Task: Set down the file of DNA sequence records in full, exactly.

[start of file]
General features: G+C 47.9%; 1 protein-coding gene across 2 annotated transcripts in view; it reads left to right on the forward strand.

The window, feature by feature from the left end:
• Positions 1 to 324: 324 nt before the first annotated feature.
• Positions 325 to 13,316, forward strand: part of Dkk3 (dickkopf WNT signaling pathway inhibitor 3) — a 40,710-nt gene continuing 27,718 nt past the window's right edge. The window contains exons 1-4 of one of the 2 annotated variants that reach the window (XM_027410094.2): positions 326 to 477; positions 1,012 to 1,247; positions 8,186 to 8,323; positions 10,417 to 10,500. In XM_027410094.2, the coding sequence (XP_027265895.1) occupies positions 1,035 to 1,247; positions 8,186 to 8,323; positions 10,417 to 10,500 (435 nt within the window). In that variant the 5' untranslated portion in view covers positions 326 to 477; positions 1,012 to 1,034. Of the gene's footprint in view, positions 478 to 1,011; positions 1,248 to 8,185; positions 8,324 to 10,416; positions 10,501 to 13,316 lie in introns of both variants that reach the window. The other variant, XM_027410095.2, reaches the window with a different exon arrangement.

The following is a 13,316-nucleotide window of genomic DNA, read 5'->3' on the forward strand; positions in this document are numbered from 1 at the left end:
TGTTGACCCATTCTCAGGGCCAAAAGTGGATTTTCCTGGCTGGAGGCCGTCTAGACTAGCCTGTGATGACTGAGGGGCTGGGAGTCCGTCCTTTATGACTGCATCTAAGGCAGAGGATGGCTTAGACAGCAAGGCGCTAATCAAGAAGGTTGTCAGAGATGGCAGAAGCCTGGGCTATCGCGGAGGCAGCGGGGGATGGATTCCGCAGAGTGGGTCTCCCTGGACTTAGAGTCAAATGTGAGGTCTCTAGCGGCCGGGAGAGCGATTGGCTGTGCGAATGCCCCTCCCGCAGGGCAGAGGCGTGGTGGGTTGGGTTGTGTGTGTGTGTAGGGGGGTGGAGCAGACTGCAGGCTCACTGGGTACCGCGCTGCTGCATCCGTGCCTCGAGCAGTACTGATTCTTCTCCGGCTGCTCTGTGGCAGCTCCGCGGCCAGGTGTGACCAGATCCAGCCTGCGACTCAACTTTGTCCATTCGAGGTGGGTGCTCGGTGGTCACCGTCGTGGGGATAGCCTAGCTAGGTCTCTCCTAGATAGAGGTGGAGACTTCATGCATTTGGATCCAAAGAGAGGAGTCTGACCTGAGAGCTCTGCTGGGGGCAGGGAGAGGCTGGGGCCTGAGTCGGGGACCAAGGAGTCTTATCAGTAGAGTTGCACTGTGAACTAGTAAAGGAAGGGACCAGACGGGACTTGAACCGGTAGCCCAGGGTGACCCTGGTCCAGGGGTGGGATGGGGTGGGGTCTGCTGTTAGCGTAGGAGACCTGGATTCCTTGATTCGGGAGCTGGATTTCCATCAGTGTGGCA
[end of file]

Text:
General features: G+C 47.9%; 1 protein-coding gene across 2 annotated transcripts in view; it reads left to right on the forward strand.

The window, feature by feature from the left end:
• Positions 1 to 324: 324 nt before the first annotated feature.
• Positions 325 to 13,316, forward strand: part of Dkk3 (dickkopf WNT signaling pathway inhibitor 3) — a 40,710-nt gene continuing 27,718 nt past the window's right edge. The window contains exons 1-4 of one of the 2 annotated variants that reach the window (XM_027410094.2): positions 326 to 477; positions 1,012 to 1,247; positions 8,186 to 8,323; positions 10,417 to 10,500. In XM_027410094.2, the coding sequence (XP_027265895.1) occupies positions 1,035 to 1,247; positions 8,186 to 8,323; positions 10,417 to 10,500 (435 nt within the window). In that variant the 5' untranslated portion in view covers positions 326 to 477; positions 1,012 to 1,034. Of the gene's footprint in view, positions 478 to 1,011; positions 1,248 to 8,185; positions 8,324 to 10,416; positions 10,501 to 13,316 lie in introns of both variants that reach the window. The other variant, XM_027410095.2, reaches the window with a different exon arrangement.

The following is a 13,316-nucleotide window of genomic DNA, read 5'->3' on the forward strand; positions in this document are numbered from 1 at the left end:
TGTTGACCCATTCTCAGGGCCAAAAGTGGATTTTCCTGGCTGGAGGCCGTCTAGACTAGCCTGTGATGACTGAGGGGCTGGGAGTCCGTCCTTTATGACTGCATCTAAGGCAGAGGATGGCTTAGACAGCAAGGCGCTAATCAAGAAGGTTGTCAGAGATGGCAGAAGCCTGGGCTATCGCGGAGGCAGCGGGGGATGGATTCCGCAGAGTGGGTCTCCCTGGACTTAGAGTCAAATGTGAGGTCTCTAGCGGCCGGGAGAGCGATTGGCTGTGCGAATGCCCCTCCCGCAGGGCAGAGGCGTGGTGGGTTGGGTTGTGTGTGTGTGTAGGGGGGTGGAGCAGACTGCAGGCTCACTGGGTACCGCGCTGCTGCATCCGTGCCTCGAGCAGTACTGATTCTTCTCCGGCTGCTCTGTGGCAGCTCCGCGGCCAGGTGTGACCAGATCCAGCCTGCGACTCAACTTTGTCCATTCGAGGTGGGTGCTCGGTGGTCACCGTCGTGGGGATAGCCTAGCTAGGTCTCTCCTAGATAGAGGTGGAGACTTCATGCATTTGGATCCAAAGAGAGGAGTCTGACCTGAGAGCTCTGCTGGGGGCAGGGAGAGGCTGGGGCCTGAGTCGGGGACCAAGGAGTCTTATCAGTAGAGTTGCACTGTGAACTAGTAAAGGAAGGGACCAGACGGGACTTGAACCGGTAGCCCAGGGTGACCCTGGTCCAGGGGTGGGATGGGGTGGGGTCTGCTGTTAGCGTAGGAGACCTGGATTCCTTGATTCGGGAGCTGGATTTCCATCAGTGTGGCA